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Finance Friday : Infosys Results , Industrial Index, Rising Inflation

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Infosys Quarter Results Beat Industry Estimates , raises Revenue Guidance

The year has started on a promising note as far as financial numbers are considered.Infosys, the IT bellwether beat delivered better then expected third quarter results which bought a short term cheer to the Indian Stock Markets.

Infosys reported a 2.7% rise in consolidated net profit for the third quarter ended December 31, 2009 (Q3FY10) at Rs 1,582 crore when compared with Rs 1,540 crore in the previous quarter of the current fiscal (Q2FY10)

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The Indian Stock Markets especially the BSE IT index rejoiced and rose 3.84 per cent to a 52-week high of 5410.9 on Wednesday after the results were announced.The numbers reported were significant for various reasons.The Third quarter has lesser working days and the rupee has been appreciating quite a bit against the dollar.Other IT stocks like TCS, WIPRO rose quite a bit.

However, Infosys which is considered a trendsetter has also raised it revenue guidance for the year 2010.The guidance is cautious yet signifies that the worse might be over for the IT sector in India.

The company expects revenue growth of 3.6-3.8% for FY10 and 1.8-2% in dollar terms on a annual basis. Infosys has also raised the EPS( Earnings Per Share) to 107 from 100 for FY10.So much so, that the industry analysts are betting on 18 to 20% growth for 2011 fiscal.

What are your thoughts on the IT stocks after the Infosys quarter results? Do you think that other IT giants will report positive numbers and boost the Sensex?

You may also want to help Arun with your Stock Market predictions for 2010

The market outlooks looks positive but there are other factors which might play spoil sport in seeing a strong market going forward.More details later in the post.

Industry Production at two year high, Food Inflation continues to rise

That’s one good and bad news rolled into one :-) Industrial Production Index(IIP) touched a 2 year high at 11.7% for November.This is an upbeat news and signifies that the economic recovery is well on course.The consumer durables sector was the top performer with a stupendous 37% growth. The Fiscal Stimulus provided by the government in the form of lower excise duty,service tax etc. has seemed to help the CPG and the manufacturing sector by increasing the demand.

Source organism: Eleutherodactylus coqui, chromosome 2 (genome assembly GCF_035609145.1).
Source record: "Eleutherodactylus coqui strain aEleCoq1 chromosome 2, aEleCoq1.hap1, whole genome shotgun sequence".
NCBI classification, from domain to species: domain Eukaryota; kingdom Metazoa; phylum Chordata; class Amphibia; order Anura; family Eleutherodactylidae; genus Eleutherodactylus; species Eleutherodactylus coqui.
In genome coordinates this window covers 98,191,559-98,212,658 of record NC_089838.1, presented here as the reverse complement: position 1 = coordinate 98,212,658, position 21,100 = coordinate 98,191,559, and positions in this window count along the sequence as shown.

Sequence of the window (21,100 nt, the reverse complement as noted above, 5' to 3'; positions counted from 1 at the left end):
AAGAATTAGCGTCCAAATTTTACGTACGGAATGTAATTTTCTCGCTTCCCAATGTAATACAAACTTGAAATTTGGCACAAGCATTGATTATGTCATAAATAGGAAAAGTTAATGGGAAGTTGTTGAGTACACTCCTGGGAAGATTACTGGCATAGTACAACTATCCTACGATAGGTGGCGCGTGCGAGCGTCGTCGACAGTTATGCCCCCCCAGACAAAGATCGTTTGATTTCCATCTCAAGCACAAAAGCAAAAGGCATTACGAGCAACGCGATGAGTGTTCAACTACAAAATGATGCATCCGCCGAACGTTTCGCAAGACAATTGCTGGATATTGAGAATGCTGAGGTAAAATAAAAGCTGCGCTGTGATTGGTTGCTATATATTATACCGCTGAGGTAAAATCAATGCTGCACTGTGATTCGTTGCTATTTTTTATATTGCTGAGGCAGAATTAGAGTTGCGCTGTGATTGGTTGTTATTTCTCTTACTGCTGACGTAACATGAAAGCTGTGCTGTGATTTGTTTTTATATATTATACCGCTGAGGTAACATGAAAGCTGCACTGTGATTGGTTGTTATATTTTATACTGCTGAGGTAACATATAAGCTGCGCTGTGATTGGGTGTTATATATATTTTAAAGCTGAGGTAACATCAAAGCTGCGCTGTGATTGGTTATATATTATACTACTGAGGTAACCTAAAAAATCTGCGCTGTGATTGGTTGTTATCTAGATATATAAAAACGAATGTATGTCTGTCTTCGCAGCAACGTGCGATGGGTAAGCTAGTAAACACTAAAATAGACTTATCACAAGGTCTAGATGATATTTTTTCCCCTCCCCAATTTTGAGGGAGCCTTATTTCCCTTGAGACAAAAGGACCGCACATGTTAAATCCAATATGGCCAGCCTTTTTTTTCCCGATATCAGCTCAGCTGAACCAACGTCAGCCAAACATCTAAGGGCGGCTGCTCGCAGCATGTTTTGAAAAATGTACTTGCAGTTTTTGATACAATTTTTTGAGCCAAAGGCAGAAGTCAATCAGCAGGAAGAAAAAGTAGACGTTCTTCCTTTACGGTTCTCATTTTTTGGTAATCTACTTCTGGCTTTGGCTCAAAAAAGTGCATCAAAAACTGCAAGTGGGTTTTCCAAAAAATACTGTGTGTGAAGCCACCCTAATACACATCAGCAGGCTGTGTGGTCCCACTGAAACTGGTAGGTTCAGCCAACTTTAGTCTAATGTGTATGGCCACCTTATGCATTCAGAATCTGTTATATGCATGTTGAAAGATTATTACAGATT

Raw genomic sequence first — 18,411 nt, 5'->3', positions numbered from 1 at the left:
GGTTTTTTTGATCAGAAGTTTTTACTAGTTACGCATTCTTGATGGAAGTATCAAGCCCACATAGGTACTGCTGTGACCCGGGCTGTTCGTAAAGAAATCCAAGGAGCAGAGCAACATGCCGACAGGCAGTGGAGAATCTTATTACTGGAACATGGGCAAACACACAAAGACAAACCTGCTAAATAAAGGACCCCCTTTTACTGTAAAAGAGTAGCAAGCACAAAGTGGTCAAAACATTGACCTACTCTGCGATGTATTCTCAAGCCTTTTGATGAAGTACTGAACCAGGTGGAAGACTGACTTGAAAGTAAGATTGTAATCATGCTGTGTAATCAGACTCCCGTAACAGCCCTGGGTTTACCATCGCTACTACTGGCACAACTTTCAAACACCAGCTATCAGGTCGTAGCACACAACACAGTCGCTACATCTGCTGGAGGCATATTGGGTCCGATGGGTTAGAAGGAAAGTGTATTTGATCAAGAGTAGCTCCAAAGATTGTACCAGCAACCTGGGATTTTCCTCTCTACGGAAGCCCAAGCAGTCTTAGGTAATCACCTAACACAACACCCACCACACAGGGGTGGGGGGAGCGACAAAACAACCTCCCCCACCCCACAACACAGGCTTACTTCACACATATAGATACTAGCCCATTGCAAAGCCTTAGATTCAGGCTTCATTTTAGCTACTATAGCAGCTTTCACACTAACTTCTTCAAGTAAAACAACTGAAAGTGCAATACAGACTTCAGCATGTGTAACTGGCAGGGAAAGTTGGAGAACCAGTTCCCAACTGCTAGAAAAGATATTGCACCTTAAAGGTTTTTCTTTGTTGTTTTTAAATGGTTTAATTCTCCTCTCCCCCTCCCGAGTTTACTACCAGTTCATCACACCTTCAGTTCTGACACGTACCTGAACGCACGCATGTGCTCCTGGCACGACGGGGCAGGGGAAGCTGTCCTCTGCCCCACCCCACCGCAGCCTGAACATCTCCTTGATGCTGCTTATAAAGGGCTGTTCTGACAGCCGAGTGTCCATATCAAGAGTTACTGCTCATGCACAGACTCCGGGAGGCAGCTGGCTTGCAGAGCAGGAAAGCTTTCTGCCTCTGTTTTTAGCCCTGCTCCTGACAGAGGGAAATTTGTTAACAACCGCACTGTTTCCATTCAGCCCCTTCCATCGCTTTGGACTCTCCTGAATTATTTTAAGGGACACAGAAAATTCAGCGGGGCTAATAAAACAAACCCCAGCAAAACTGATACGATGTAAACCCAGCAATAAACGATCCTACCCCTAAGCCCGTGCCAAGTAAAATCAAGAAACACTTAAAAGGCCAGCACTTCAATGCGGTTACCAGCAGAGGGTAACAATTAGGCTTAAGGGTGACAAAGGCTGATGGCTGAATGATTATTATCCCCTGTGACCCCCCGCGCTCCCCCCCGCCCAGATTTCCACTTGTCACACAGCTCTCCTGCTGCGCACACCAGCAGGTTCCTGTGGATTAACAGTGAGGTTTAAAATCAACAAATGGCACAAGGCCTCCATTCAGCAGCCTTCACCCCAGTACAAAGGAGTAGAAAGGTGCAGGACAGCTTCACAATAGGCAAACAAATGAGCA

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This also suggests that the stimulus may not be taken away too soon as the government has been speculating.Government has seen the benefits of the stimulus in the form of promising IIP numbers but the finance ministries problems seem far from over.

WPI Inflation rose up to 7.3% for the month of December which is way ahead from Government’s expectation.The sharp rise from 4.78% in November presents a worrisome picture.The surprising increase might see the RBI tightening the fiscal policies which were relaxed to a great extent last year in the wake of a slowdown.The government had predicted a 6-6.5% rate of Inflation by March, whereas the December figures have beaten their estimates well in advance.

The finance minister had been hinting at taking some stern measure by tightening the monetary policies.Rate hikes seem to be inevitable now with an immediate increase in CRR rates as per the industry analysts.This might put the government into a Catch-22 inflation situation where the industrial sector is expecting the existing rates to stay to ensure that the country remains steady on its path to economic recovery.

Now, that’s some situation the finance department will have to handle. Fiscal stimulus and relaxed rates seemed to have helped India chalk out a path to recovery,but for the industrial sector to stay on course, any changes to the existing scenario might prove a big hurdle.However, the rising inflation is one monster which if not tamed early might turn into a catastrophically huge problem later.

What is your take? Do you think the government should continue with the stimulus and rate cuts to help the industrial sector or a rate hike is inevitable to control the inflation?

  1. Vishal Sanjay says

    Ankit and Madhav I completely agree with you guys, but you see the lifestyles of an Indian and a japanese is totally different, now 75% of the people who retired 10 – 20 years ago in India would mostly not have a pension plan (as only government employees had one back then) and they would take their kids support to live, and the rest of the old age men were either very rich or are still working in hard labor jobs. Most of the middle class and the upper middle class people of india will only feel their savings drained and will not feel the real heat, this is mainly because most Indians aren’t consumerists and on an average Indians save 13% of their monthly income.

    Its well and good if the inflation stays within 6% to 8% and even if it goes beyond 12% it will reduce due to the shortfall in demand.